CollageAs the plot unfolds, Jack struggles with the consequences of his larcenous past.  Jack had planned for the act of thievery which landed him in his present trouble to be his final heist and to enable him to restore his mother’s bakery.  Instead, Jack’s “ends-justifies-means” methodology results in the obliteration of the bakery and disaster for himself, his family, and his city.  Perhaps the authors intend this for reasons beyond the storyline.  Perhaps they want Calamity Jack to show the problems of pragmatism and the unforeseen consequences that stealing can have – even after the thief has reformed.  In fact, though not as elegantly executed as “A Retrieved Reformation” by O. Henry, Calamity Jack contains similar valuable insights.

In addition to these direct ramifications of his thieving, Jack also struggles with how his past will affect his future, even though he has reformed.  If Rapunzel discovers he used to be just like the bad guys she’s always defeating, will it destroy their friendship?

Once again, Shannon and Dean Hale have woven a story worth reading, and Nathan Hale has brought it to life with his art.  Characters, setting, story, and themes all combine to make Calamity Jack a fun adventure and an excellent sequel to Rapunzel’s Revenge.

arrietty pic


Rapunzel’s Revenge

Cover of Rapunzel's RevengeTwelve-year-old Rapunzel lives with her mother Gothel in a walled villa.  Life should be perfect for Rapunzel, for Gothel is a rich and powerful witch, rules the surrounding land, and provides Rapunzel with a carefree existence.  Yet Rapunzel has dreams that puzzle her, and she feels that if she could only look over the wall of the villa, everything would make sense.  The only drawback is that Gothel keeps Rapunzel from ever leaving the villa and guards it with vigilant sentries and high walls.  Despite being forbidden to leave, however, one day Rapunzel secretly scales the walls and enters the outside world – only to find the people starving and in rags under Gothel’s oppressive rule.  On top of this, Rapunzel discovers Gothel is not her mother when she encounters her real mother and finds the answer to her strange dreams of another life.  Events deteriorate from here for the young heroine, though, for the guards catch her outside the villa, and when Rapunzel confronts Gothel with the truth, Gothel banishes her to a distant forest.  After Gothel imprisons her in a tree-tower, Rapunzel is dead set on rescuing her true mother and wreaking revenge on Gothel.  And notwithstanding being stuck in a tall tree, Rapunzel lays her plans, preparing for her escape and revenge.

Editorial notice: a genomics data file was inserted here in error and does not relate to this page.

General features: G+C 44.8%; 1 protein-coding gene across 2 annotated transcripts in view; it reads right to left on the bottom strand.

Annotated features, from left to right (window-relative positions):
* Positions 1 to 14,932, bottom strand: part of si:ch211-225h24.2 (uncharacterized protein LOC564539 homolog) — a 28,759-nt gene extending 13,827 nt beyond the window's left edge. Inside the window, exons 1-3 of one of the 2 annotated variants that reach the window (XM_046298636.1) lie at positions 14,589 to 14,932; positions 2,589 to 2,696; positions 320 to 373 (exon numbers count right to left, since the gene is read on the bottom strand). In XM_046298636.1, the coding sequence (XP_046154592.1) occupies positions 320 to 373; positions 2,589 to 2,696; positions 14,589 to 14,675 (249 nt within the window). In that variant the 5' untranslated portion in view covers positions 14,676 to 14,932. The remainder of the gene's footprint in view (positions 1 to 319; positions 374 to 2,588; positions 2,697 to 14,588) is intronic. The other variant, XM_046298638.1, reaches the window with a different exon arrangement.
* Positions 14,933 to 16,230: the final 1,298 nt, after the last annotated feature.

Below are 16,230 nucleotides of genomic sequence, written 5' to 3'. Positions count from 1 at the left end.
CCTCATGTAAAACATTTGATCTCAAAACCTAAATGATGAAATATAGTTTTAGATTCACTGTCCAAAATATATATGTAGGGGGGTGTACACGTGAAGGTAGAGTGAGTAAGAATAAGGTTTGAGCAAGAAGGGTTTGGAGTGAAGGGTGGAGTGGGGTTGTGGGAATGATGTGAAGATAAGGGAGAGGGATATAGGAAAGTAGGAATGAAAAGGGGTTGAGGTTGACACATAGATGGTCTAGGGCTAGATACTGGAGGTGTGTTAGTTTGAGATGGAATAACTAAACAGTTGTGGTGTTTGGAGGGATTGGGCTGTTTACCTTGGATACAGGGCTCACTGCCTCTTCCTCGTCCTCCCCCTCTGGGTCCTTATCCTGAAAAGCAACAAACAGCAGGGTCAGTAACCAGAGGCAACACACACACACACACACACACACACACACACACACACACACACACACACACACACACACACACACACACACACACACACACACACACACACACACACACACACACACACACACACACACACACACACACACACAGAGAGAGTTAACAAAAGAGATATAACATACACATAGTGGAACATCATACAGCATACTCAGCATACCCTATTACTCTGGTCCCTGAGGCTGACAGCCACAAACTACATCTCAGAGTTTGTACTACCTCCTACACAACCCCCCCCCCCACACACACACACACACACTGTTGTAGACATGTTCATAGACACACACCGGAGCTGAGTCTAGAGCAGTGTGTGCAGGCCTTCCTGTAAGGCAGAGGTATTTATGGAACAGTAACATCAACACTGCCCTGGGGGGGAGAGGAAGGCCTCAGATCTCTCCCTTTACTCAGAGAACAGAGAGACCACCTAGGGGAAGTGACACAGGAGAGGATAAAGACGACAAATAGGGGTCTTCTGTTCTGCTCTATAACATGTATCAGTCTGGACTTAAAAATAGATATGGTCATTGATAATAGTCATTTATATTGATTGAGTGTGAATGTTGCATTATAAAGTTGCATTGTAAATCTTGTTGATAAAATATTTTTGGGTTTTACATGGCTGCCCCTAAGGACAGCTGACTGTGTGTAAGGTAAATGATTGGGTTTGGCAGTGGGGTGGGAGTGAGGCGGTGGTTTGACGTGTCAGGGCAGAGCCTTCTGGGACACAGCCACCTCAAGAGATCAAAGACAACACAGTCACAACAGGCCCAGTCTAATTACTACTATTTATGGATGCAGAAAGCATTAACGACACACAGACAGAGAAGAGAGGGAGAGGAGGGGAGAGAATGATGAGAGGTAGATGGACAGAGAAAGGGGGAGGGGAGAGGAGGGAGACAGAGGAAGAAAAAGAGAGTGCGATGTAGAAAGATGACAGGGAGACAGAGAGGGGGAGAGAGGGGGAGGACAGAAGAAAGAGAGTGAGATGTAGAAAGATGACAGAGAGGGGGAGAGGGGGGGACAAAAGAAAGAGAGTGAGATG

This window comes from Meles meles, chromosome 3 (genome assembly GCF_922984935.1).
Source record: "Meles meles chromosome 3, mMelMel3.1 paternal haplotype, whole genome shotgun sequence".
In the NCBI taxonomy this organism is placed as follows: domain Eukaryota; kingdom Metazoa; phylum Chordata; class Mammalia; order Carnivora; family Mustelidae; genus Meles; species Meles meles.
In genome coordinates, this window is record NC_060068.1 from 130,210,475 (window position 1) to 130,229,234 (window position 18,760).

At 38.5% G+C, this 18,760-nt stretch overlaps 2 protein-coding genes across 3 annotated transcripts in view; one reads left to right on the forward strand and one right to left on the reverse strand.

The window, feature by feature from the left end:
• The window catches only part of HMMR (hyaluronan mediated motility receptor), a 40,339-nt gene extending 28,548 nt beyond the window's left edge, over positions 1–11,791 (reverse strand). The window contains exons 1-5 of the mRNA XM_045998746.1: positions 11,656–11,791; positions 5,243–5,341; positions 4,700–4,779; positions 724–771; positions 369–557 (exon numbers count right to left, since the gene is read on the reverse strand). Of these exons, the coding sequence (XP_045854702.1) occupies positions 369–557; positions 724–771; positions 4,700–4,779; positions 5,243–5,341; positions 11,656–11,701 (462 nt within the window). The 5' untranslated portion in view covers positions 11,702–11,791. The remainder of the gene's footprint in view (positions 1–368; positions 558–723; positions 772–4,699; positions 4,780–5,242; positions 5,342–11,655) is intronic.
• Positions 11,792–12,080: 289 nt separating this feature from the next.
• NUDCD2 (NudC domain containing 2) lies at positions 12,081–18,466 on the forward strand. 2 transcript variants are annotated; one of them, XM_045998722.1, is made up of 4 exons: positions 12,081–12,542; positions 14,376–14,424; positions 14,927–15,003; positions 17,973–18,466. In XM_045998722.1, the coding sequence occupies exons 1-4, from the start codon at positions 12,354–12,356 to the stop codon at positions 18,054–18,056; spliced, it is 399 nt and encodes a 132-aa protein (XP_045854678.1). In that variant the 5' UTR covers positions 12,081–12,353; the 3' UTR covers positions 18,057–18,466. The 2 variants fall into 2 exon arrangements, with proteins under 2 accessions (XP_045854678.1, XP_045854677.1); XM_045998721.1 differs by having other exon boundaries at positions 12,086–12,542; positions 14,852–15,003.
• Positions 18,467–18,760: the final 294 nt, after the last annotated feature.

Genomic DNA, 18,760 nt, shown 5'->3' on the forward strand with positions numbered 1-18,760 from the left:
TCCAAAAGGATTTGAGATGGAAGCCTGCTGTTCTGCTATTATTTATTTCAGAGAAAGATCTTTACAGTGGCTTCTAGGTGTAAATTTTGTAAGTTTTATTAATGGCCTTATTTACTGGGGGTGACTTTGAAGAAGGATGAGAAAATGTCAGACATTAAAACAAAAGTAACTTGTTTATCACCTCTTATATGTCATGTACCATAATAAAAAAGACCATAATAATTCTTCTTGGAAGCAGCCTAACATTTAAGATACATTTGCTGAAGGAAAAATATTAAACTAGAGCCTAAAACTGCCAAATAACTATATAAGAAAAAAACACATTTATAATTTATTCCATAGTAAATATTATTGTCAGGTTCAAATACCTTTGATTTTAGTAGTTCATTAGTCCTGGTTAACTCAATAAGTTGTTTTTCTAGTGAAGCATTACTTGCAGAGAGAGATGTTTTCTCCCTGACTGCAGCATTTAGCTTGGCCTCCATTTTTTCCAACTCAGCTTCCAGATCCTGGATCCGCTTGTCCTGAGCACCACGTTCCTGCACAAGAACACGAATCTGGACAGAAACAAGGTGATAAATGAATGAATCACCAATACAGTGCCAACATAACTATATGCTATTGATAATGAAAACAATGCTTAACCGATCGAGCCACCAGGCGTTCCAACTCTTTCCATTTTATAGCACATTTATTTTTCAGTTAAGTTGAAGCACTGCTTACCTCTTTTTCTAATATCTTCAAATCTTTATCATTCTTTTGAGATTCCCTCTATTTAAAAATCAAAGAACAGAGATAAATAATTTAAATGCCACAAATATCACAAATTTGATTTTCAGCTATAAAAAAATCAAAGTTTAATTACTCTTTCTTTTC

Though its premise may sound much like its namesake fairytale, in Rapunzel’s Revenge husband and wife Dean and Shannon Hale creatively twist a well-known fairytale into a lasso-twirling, Wild West, magical story.  Not to mention a graphic novel.

With the help of artist Nathan Hale (not a relation of the authors), the Hales craft a colorful and entertaining novel.  The characters are quirky and memorable, and the authors change (and Westernize) them enough to keep them from becoming cliché.

What really brings the characters and story to life, however, is the artwork.  The panels are generally well laid out and easy to follow.  The colors are vibrant, and the action so animated it almost pops off the page.  Best of all are the expressive faces of the characters which verify the saying “a picture is worth a thousand words.”RR Illustration

Although the nominal theme of the book is revenge, the authors spend very little time on the theme, and they primarily treat Rapunzel’s plan of vengeance light-heartedly.  In fact, other themes – like friendship and helping those in need – stand out more and receive a greater focus than revenge.

Rapunzel’s Revenge by Dean, Shannon, and Nathan Hale is a comical graphic novel, and the authors’ execution of both its art and story is excellent.  Best of all, it’s filled to the brim with fun and good humor.

arrietty pic